Tuesday, March 15, 2016

Mae West: Who's an Ape?

MAE WEST was inspired by several stage plays written by Eugene O'Neill, whose avant-garde qualities intrigued her though she could not share his gloominess.
• • O'Neill's "The Hairy Ape" opened in New York at Playwrights' Theatre in March — — on Thursday, 9 March 1922.  Yank, the stoker, was played by Louis Wolheim. The New York Times published their review a day later, spreading the word.
• • With Jimmy Hussey, Mae began developing a comic routine and a song based on what her impression of the brutish stoker.  That summer Mae was rehearsing her new song, backed by a dozen chorines (the Stoker Girls) and a black orchestra. Their musical review was booked into the Greenwich Village Theatre.
• • The Eugene O'Neill web site put it this way: So popular and well known was the play that satires were written on it, including one performed by, of all people, Mae West.  According to her biographer, she burlesqued the character, noting that “Yank was the very sort of brutish caveman type Mae West favored as a foil to play against, onstage and off: in O’Neill’s hands a somber and powerful archetype, and in hers a comic cartoon rendered with broad strokes.” Backed by a chorus line and a black orchestra, she sang, “Eugene O’Neill, You’ve Put a Curse on Broadway” and bellowed “Yank-style” lines including, “She don me doit! Lemme up! I’ll show her who’s an ape.”  Some combination: Mae West, Louis Wolheim, and Eugene O’Neill.
• • On Thursday, 15 March 1934 in Los Angeles • •
• • The soundtrack to the motion picture "Belle of the Nineties" was recorded at Hollywood Paramount Studios in L.A. On Thursday, 15 March 1934, Mae West did the vocals for "When a Saint Louis Woman Comes to Town" backed by Duke Ellington and His Orchestra.
• • "Belle of the Nineties" was in production from 19 March 1934 until June 1934.
• • On Friday, 15 March 1940 in the USA • •
• • The Western-style comedy "My Little Chickadee" went into general release on Friday, 15 March 1940 in the United States.
• • Published on Friday, 15 March 1996 • •
• • “Camp,” Mae West told Playboy Magazine, “is the kinda comedy where they imitate me.” But what was Mae West doing, wondered Pamela Robertson, if not camp itself?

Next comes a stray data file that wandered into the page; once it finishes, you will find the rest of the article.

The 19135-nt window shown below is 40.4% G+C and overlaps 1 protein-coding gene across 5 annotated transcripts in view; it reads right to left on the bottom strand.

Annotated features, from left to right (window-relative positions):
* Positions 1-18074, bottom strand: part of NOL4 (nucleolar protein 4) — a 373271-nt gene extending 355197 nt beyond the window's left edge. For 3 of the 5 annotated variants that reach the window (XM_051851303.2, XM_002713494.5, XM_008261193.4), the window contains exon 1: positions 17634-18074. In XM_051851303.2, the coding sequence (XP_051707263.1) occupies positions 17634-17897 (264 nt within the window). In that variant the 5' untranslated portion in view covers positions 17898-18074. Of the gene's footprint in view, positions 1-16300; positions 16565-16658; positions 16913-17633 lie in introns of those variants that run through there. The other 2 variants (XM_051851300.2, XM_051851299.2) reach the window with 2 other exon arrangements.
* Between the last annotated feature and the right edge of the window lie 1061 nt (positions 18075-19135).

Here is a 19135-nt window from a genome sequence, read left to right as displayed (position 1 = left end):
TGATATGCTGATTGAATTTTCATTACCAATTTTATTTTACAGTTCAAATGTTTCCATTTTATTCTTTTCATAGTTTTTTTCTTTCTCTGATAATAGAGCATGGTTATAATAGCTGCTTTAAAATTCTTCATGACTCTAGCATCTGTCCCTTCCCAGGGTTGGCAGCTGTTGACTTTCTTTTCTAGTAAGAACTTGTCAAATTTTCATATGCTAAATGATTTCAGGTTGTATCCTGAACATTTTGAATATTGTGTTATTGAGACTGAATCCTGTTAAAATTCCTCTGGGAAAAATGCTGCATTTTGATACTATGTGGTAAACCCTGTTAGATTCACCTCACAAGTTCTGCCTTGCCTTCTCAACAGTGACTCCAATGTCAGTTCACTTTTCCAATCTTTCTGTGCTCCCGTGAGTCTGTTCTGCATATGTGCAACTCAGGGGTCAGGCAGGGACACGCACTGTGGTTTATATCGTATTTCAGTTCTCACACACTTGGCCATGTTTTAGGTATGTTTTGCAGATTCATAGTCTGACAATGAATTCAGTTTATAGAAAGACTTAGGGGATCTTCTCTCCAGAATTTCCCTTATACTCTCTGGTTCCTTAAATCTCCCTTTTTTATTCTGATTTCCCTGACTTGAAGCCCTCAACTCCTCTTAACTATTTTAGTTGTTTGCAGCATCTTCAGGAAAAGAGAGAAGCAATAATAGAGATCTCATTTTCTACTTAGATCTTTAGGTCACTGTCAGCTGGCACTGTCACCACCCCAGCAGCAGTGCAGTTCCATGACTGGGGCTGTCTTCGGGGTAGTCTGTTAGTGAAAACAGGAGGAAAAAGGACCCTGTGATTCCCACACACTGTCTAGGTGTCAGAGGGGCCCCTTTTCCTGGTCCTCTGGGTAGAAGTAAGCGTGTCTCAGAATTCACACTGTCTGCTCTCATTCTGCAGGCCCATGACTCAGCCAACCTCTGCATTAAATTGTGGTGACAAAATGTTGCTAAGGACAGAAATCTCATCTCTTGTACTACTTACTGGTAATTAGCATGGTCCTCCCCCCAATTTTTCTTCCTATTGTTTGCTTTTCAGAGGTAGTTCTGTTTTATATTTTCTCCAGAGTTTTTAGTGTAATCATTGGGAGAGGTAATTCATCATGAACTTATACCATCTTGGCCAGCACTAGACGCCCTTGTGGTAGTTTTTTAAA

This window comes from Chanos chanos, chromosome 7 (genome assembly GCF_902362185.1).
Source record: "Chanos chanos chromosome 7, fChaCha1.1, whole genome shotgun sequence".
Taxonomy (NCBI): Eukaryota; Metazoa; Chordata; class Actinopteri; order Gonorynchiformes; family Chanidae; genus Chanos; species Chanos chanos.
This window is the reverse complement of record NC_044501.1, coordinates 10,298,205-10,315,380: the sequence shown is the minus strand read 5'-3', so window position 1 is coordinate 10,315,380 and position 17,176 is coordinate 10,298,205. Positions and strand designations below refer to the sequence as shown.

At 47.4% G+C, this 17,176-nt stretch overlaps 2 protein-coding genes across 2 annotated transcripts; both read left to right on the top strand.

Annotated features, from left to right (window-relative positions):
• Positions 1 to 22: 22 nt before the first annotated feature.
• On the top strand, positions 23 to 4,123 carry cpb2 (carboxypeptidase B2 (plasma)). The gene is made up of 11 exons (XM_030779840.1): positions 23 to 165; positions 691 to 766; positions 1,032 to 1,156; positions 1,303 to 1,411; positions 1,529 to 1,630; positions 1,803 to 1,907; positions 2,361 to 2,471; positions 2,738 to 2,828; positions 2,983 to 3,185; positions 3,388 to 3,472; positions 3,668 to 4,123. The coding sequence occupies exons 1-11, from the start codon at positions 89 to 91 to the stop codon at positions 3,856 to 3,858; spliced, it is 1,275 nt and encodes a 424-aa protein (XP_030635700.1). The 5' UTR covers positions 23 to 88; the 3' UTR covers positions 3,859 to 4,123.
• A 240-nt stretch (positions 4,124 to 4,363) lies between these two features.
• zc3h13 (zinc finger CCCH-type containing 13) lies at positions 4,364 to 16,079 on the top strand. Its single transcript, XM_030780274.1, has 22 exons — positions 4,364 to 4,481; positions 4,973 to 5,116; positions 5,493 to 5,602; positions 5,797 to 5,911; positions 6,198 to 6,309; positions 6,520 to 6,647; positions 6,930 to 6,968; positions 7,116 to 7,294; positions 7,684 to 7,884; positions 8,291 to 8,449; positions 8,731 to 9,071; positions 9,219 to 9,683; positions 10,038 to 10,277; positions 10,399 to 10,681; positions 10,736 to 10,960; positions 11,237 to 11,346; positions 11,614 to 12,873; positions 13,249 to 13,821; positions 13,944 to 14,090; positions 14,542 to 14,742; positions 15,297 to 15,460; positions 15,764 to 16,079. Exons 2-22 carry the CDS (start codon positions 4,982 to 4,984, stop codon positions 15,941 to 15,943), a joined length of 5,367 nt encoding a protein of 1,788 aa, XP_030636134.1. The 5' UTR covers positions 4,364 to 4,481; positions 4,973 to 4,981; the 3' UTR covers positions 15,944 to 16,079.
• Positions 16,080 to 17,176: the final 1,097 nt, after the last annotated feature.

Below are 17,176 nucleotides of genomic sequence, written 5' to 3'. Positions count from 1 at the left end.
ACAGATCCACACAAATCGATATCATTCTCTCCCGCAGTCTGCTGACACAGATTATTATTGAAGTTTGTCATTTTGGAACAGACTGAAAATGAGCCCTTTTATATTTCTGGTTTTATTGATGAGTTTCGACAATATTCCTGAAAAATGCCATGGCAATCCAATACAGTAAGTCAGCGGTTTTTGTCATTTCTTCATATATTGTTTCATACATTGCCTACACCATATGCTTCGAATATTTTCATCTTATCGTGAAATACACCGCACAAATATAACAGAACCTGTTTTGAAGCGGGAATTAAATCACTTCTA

• • "Guilty Pleasures: Feminist Camp from Mae West to Madonna" by Pamela Robertson aimed to put females back into the history of camp, a story long confined to gay male practice. Robertson's paperback was 208 pages and it was published by Duke University Press Books on Friday, 15 March 1996.
• • Overheard in Hollywood • •
• • During his time in Los Angeles, one of Derek Taylor's clients in his public relations company was Mae West.
• • In Her Own Words • •
• • Mae West said:  "I'm very boring in real life. So I made up the walk and the talk."
• • Quote, Unquote • •
• • Vanity Fair mentioned Mae West.
• • “We always had a blonde,” George Sidney remembers. “We started with Mae West, Jean Harlow, Marilyn, then Kim Novak."  . . .
• • Source: Article on Kim Novak in Vanity Fair; published on Tuesday, 3 September 2013 
• • The Mae West Blog celebrates its 11th anniversary • •
• • Thank you for reading, sending questions, and posting comments during these past eleven years. The other day we entertained 3,497 visitors. And we reached a milestone recently when we completed 3,300 blog posts. Wow! 
• • By the Numbers • • 
• • The Mae West Blog was started ten years ago in July 2004. You are reading the 3398th blog post. Unlike many blogs, which draw upon reprinted content from a newspaper or a magazine and/ or summaries, links, or photos, the mainstay of this blog is its fresh material focused on the life and career of Mae West, herself an American original.

• • Come up and see Mae every day online: http://MaeWest.blogspot.com/

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• • Photo:
• • Mae West • hand on chin

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